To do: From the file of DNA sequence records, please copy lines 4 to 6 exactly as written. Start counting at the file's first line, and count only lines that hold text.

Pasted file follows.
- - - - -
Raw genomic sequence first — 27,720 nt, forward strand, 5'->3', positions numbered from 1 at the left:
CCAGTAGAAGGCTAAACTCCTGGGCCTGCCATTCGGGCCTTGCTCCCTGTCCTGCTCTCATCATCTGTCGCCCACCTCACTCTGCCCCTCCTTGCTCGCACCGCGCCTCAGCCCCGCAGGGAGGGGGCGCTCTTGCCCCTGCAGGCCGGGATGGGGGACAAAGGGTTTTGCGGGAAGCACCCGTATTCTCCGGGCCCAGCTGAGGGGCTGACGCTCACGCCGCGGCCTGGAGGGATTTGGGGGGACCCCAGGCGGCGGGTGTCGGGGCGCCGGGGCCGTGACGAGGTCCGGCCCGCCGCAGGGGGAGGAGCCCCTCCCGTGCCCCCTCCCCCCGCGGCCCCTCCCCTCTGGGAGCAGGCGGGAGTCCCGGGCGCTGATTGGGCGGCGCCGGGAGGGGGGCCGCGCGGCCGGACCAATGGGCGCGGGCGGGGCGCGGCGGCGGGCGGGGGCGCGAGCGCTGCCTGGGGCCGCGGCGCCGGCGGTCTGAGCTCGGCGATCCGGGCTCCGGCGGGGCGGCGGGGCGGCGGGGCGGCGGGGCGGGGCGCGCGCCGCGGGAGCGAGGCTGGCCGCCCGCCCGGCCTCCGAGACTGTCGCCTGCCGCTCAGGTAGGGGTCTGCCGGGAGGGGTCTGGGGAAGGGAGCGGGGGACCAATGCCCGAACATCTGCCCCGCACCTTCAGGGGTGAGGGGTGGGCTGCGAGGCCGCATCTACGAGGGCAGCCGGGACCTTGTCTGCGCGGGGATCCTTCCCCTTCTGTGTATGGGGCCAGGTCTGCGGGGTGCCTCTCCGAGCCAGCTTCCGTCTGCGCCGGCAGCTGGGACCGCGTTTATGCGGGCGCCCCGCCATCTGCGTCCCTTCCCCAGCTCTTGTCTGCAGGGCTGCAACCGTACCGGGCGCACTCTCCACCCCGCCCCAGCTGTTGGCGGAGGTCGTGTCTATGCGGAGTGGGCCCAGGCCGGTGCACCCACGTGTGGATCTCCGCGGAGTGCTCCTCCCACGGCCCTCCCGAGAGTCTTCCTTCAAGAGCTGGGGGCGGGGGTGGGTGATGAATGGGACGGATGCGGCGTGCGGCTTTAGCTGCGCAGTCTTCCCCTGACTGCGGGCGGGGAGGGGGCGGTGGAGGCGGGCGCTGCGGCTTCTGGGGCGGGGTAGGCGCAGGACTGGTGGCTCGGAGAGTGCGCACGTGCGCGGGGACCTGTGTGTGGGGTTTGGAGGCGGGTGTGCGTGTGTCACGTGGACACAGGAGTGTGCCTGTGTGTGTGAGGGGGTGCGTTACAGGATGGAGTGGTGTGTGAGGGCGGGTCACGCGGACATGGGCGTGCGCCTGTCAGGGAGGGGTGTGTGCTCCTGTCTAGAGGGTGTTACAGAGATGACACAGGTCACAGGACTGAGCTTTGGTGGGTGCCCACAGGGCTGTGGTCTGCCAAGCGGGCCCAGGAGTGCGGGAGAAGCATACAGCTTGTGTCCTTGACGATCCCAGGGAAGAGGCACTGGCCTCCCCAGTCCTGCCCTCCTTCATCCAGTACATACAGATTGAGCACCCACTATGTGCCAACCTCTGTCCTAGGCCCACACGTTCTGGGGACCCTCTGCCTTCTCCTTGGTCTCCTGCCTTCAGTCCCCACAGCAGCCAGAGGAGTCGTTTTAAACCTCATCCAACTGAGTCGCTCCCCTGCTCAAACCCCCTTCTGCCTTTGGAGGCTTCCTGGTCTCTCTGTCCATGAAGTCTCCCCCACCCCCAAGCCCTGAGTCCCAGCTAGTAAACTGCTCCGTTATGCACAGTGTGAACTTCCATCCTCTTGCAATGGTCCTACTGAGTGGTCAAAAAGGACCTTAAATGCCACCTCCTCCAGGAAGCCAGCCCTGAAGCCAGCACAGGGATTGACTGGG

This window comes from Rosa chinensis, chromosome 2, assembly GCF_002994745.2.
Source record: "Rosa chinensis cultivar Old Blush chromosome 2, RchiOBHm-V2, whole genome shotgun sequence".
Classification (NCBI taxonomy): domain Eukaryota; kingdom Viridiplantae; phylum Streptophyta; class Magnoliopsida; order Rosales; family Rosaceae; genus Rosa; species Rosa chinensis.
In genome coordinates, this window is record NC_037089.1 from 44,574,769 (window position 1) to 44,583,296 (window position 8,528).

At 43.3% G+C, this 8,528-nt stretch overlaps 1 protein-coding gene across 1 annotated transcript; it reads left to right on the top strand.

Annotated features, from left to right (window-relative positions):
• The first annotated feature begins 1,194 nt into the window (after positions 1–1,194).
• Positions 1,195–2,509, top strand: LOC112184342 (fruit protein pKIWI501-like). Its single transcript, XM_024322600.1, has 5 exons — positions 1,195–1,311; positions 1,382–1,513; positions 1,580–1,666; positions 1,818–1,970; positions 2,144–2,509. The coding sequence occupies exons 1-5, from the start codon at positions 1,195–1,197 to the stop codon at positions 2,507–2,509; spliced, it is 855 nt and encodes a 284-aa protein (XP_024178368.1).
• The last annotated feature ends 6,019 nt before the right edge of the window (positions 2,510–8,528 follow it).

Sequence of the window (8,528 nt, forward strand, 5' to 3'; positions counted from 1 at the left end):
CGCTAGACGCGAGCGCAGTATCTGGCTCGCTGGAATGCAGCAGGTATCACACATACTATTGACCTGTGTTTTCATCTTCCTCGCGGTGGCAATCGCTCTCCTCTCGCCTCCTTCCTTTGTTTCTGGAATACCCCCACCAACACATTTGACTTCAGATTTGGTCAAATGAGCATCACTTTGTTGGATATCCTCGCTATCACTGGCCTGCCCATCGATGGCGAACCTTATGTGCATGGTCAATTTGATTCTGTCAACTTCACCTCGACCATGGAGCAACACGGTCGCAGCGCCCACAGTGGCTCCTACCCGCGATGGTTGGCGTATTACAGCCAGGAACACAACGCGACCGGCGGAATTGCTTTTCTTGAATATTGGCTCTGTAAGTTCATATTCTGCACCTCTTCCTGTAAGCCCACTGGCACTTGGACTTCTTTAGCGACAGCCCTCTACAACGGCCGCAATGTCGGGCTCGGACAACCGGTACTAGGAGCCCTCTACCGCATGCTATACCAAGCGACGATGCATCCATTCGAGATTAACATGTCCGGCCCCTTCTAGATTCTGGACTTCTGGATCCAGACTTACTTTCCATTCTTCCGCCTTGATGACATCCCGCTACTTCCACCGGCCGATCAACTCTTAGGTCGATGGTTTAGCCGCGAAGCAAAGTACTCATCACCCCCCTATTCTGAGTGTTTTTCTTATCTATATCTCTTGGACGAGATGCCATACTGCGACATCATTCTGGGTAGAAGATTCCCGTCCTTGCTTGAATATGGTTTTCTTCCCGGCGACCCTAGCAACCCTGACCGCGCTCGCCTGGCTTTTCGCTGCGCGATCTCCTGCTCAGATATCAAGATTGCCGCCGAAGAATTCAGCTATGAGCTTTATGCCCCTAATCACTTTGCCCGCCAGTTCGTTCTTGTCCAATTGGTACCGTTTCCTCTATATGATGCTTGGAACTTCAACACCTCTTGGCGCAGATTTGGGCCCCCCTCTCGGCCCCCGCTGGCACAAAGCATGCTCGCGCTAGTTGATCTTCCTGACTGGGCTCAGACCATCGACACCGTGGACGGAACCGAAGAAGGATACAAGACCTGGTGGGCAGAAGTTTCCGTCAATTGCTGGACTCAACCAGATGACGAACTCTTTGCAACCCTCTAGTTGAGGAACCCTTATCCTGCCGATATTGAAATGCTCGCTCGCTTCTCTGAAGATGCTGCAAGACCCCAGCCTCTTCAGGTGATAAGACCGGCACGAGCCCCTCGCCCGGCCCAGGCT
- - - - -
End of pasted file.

Source record: "Rosa chinensis cultivar Old Blush chromosome 2, RchiOBHm-V2, whole genome shotgun sequence".
Classification (NCBI taxonomy): domain Eukaryota; kingdom Viridiplantae; phylum Streptophyta; class Magnoliopsida; order Rosales; family Rosaceae; genus Rosa; species Rosa chinensis.
In genome coordinates, this window is record NC_037089.1 from 44,574,769 (window position 1) to 44,583,296 (window position 8,528).